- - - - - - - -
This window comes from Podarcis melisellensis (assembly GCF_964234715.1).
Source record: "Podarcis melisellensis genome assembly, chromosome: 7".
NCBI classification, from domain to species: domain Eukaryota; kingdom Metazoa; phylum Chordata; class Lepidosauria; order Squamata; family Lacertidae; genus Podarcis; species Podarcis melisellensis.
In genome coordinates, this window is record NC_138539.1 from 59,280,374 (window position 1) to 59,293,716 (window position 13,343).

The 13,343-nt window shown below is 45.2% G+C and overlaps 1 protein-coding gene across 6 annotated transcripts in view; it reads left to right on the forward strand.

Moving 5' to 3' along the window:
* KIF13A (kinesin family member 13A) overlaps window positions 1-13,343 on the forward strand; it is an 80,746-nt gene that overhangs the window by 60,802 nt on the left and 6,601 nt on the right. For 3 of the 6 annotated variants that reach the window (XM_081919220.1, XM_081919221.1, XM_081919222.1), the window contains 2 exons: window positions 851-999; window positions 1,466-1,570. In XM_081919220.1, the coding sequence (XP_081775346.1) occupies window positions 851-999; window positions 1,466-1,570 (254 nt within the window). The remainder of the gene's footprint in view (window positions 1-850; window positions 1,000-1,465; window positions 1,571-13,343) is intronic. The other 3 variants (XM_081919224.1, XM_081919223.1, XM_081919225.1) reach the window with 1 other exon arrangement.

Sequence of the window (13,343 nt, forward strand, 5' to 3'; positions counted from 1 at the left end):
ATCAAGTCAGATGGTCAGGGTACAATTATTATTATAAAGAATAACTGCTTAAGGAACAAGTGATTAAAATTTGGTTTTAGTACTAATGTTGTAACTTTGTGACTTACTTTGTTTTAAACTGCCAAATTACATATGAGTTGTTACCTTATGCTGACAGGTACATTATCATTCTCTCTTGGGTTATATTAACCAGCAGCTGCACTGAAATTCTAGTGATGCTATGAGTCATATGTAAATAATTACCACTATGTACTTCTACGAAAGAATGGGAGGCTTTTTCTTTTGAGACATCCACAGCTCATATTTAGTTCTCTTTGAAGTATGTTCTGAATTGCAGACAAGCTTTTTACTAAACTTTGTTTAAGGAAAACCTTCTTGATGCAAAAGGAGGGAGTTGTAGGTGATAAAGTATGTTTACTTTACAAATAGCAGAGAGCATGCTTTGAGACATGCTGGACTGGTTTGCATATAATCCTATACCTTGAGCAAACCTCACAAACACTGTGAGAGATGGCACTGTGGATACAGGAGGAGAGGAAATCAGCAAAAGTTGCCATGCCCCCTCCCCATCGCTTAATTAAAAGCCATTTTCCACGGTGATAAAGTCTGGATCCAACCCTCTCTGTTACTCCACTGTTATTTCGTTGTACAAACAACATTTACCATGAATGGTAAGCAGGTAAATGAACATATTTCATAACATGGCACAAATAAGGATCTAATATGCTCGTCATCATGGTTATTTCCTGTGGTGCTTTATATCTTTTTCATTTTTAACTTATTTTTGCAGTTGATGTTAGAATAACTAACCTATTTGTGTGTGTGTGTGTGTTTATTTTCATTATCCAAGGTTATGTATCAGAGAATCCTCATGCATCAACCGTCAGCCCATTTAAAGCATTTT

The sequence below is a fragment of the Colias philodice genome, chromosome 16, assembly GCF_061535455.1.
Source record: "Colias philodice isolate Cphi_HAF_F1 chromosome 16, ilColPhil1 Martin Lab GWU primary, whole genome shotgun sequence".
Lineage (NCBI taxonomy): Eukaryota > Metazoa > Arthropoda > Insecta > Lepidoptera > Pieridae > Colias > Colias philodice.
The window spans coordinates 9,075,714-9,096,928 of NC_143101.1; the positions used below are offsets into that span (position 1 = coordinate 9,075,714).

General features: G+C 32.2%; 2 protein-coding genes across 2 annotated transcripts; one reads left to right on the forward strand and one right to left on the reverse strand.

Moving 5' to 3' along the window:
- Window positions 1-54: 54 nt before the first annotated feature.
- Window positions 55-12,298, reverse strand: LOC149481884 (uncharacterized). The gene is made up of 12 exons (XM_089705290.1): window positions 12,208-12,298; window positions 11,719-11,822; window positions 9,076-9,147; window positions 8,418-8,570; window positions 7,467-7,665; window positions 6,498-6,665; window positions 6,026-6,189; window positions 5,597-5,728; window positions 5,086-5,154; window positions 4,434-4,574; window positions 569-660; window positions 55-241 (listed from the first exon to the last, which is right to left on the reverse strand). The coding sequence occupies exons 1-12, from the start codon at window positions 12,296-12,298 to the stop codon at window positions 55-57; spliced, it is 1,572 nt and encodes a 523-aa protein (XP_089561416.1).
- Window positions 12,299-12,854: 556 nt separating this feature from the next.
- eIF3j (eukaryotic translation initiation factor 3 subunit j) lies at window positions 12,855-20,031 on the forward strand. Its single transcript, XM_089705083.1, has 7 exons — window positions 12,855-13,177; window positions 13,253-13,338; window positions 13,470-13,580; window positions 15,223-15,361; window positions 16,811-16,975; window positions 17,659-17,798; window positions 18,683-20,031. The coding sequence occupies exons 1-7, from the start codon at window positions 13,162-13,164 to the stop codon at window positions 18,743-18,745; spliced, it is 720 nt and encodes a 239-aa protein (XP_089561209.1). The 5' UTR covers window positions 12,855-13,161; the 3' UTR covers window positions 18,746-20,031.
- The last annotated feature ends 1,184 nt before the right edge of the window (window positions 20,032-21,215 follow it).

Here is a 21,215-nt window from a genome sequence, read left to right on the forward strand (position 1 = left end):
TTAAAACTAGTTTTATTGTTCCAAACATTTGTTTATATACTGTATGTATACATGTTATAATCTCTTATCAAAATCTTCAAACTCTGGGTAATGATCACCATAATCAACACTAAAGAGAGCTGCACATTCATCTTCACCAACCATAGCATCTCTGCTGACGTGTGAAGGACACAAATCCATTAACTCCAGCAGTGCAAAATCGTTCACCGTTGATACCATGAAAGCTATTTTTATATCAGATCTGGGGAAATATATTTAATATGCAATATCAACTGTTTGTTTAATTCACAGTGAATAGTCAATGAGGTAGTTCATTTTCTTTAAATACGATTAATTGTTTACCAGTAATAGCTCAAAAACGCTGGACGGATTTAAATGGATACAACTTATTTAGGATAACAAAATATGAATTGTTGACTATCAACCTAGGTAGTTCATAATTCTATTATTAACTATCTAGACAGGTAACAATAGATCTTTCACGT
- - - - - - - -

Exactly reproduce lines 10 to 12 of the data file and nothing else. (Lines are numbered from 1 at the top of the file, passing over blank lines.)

The sequence below is a fragment of the Colias philodice genome, chromosome 16, assembly GCF_061535455.1.
Source record: "Colias philodice isolate Cphi_HAF_F1 chromosome 16, ilColPhil1 Martin Lab GWU primary, whole genome shotgun sequence".
Lineage (NCBI taxonomy): Eukaryota > Metazoa > Arthropoda > Insecta > Lepidoptera > Pieridae > Colias > Colias philodice.